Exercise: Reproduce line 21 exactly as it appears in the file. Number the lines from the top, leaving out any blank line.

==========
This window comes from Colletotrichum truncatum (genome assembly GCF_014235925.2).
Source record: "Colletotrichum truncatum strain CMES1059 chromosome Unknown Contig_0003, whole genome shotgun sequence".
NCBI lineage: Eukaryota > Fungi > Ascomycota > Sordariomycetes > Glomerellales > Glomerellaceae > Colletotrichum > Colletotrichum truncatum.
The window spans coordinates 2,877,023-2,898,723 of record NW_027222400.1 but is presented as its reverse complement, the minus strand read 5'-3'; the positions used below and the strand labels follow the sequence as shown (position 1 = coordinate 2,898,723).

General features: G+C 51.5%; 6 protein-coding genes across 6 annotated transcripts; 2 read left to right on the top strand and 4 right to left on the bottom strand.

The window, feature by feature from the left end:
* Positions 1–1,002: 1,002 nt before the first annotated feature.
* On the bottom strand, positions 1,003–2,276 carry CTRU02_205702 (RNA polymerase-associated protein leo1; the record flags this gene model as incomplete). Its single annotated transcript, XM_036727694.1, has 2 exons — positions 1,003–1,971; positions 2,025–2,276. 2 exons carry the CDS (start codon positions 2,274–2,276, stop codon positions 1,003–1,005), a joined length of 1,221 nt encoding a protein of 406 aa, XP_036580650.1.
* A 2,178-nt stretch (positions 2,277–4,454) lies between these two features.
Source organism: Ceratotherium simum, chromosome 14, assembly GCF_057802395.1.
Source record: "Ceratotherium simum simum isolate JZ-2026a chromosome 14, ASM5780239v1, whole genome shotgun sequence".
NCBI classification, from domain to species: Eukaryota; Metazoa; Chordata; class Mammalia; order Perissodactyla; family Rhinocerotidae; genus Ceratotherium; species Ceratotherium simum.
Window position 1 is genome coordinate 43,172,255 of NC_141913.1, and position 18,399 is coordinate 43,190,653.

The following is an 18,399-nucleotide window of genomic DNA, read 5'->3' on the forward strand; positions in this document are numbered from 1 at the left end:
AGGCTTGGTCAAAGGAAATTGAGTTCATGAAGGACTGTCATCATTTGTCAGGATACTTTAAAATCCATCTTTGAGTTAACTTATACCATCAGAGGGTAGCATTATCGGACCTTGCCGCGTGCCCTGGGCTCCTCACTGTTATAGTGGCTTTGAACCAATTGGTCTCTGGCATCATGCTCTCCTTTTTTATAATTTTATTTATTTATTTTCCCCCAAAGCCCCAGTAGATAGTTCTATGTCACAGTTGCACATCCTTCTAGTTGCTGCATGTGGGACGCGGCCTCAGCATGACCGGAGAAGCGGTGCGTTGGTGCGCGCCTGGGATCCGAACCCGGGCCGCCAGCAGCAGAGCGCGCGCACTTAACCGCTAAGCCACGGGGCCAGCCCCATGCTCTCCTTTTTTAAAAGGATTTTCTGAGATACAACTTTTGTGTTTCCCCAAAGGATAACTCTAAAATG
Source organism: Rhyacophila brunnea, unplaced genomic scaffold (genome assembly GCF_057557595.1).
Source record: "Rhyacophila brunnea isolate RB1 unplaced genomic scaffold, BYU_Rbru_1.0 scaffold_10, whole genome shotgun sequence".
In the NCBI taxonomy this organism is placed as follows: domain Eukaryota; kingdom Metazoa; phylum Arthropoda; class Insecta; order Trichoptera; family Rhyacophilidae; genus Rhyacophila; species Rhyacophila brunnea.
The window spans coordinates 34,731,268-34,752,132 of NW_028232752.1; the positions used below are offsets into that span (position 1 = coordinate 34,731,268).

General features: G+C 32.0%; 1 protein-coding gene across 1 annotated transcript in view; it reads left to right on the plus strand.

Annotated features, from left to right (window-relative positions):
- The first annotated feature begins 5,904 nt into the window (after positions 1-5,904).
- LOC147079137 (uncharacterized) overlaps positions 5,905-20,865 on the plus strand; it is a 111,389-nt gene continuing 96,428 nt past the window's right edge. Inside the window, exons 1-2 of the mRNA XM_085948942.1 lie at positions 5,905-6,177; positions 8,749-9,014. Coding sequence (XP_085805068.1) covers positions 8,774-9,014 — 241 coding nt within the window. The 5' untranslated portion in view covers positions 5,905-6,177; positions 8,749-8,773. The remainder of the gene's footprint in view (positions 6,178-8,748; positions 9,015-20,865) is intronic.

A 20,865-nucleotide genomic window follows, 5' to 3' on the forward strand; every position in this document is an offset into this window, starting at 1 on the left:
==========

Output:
Annotated features, from left to right (window-relative positions):